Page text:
In many parts of the developing world, students face barriers to access academic materials. Libraries are often inadequate, and schools and universities are often unable to pay dues for expensive, specialized databases. For these students, the Internet is a vital tool and resource to access materials that are otherwise unavailable to them. Yet despite the opportunities enabled by the Internet, there are still major risks to accessing and sharing academic resources online.

A current situation in Colombia exemplifies this problem: a graduate student is facing four to eight years in prison for sharing an academic article on the Internet. He wasn't making a personal profit from sharing the article—he simply intended for other scientists like him to be able to access and cite this scientific research.

Diego Gomez, 26, is a Master's student who has been researching biodiversity and working on the conservation of reptiles and amphibians for several years in the South American region. Throughout his young career, the biggest obstacle he faced was in accessing academic resources that existed on global research databases. As a student at a small university in Armenia, the availability of research papers was so limited that he often had to save money to make trips to Bogotá to access biological collections, articles, and databases only available to him at natural history museums and libraries at the capital city.

Over time, he increasingly came to depend on the Internet. It enabled him to read relevant research, share documents, and communicate with others in his field. Despite the online resources that were available, there were still major barriers that prevented him from accessing the plethora of research that existed. So when he and others came across papers that were crucial to their work, they often shared it online for other researchers to access. Gomez says:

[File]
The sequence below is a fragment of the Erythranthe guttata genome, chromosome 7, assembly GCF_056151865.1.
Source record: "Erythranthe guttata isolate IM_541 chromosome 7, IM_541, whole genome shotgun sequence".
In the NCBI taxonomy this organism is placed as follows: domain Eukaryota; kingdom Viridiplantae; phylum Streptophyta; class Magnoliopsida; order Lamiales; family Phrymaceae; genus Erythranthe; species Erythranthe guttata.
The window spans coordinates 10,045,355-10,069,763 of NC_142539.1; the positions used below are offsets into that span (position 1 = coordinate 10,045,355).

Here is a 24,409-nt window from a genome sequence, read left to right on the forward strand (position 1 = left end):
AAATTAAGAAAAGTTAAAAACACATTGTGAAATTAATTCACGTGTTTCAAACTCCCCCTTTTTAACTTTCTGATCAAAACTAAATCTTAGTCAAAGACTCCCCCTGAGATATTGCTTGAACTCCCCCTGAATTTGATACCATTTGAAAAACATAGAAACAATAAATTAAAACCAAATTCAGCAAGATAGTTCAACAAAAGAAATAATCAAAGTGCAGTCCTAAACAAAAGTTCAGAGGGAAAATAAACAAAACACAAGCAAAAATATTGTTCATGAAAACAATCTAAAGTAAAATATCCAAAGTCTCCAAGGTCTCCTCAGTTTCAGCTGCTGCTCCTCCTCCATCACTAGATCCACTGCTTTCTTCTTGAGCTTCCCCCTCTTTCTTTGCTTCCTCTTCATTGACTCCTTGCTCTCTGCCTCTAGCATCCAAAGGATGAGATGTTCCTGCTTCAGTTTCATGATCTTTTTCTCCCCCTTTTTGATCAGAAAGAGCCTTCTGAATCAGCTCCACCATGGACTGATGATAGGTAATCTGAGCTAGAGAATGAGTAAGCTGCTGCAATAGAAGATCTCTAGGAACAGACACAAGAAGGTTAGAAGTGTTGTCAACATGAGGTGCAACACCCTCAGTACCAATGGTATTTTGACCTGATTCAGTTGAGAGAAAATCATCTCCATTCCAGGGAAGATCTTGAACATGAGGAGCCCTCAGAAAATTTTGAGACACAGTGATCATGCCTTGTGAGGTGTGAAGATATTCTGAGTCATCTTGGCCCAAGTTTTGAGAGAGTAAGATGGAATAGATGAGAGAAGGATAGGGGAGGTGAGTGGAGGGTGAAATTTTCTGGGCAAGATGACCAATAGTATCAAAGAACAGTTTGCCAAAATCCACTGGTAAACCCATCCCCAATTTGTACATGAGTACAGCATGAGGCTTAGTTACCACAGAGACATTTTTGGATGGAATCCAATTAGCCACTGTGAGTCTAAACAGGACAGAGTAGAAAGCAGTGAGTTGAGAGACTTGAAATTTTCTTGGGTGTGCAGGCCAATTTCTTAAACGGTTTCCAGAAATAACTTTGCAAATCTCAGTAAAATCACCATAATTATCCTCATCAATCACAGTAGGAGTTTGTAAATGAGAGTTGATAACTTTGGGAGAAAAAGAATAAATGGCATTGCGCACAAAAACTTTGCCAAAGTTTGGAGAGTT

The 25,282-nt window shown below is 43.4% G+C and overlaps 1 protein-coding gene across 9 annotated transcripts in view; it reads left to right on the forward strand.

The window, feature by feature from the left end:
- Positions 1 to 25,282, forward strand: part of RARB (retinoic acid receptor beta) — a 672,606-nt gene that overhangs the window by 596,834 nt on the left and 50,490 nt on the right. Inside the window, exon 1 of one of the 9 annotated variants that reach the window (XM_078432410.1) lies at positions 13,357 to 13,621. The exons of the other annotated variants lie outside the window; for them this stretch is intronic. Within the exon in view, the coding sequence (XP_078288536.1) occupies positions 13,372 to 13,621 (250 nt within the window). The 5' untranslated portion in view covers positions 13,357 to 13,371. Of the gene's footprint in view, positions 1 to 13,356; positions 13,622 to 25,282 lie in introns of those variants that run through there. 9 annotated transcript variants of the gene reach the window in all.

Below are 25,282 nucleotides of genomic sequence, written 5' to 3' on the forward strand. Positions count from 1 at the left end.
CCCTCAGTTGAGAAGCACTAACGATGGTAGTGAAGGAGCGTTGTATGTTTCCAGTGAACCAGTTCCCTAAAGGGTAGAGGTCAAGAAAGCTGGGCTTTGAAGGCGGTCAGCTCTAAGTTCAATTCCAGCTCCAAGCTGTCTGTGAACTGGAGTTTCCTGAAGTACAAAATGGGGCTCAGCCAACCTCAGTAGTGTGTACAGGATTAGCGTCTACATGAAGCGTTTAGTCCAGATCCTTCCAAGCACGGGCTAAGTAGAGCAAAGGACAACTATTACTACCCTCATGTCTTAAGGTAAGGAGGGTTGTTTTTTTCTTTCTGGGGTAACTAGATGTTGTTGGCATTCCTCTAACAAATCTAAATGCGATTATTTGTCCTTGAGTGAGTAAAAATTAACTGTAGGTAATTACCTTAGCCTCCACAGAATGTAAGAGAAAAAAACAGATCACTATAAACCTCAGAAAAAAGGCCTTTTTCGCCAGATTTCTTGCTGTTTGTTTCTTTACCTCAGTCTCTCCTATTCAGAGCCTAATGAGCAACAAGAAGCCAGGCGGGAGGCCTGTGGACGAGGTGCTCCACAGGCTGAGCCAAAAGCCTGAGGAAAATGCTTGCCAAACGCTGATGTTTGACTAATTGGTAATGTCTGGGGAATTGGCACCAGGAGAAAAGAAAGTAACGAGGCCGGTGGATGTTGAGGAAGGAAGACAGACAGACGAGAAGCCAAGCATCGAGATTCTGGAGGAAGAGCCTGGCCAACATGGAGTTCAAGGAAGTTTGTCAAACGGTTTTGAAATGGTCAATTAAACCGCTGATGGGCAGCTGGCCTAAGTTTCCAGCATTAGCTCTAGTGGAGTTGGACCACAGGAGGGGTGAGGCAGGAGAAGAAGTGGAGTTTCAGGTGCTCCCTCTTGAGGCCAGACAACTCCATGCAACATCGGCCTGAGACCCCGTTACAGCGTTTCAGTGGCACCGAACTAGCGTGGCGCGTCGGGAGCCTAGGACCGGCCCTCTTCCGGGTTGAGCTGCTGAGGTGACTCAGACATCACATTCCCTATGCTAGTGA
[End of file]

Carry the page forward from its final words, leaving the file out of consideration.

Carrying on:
The important thing is to make a correct citation, attributing researchers’ work by indicating their name and year of publication and, of course, not claiming the work of another researcher, but to recognize it and value it. Therefore, what we usually do is to reference the findings and make them available to those who need them.

One day a couple of years ago, he came across a paper that was especially useful to his field work. He then later shared the research online on the site, Scribd. The author of the paper then filed a lawsuit over the “violation of [his] economic and related rights.” Under the allegations of this lawsuit, Gomez could be sent to prison for up to eight years and face crippling monetary fines.

The Criminal Charges

He is being sued under a criminal law that was reformed in 2006, following the conclusion of a free trade agreement between Colombia and the United States. The new law was meant to fulfill the trade agreement's restrictive copyright standards, and it expanded criminal penalties for copyright infringement, increasing possible prison sentences and monetary fines.

Colombian digital rights organization, Fundación Karisma, is supporting Gomez in his case to fight against these excessive criminal charges. Carolina Botero, staff attorney at Fundación Karisma writes (translated from Spanish):

The rationale is the potential damage that "piracy" in the industry generates. Without prejudice to the pending debate on the subject, it should be clear that the actions of users, non-profit activities, and sharing, are not crimes. […] In a society that has a disruptive technology like the Internet, the exercise of the rights to education, access to science and culture, and respect for freedom of expression must be respected.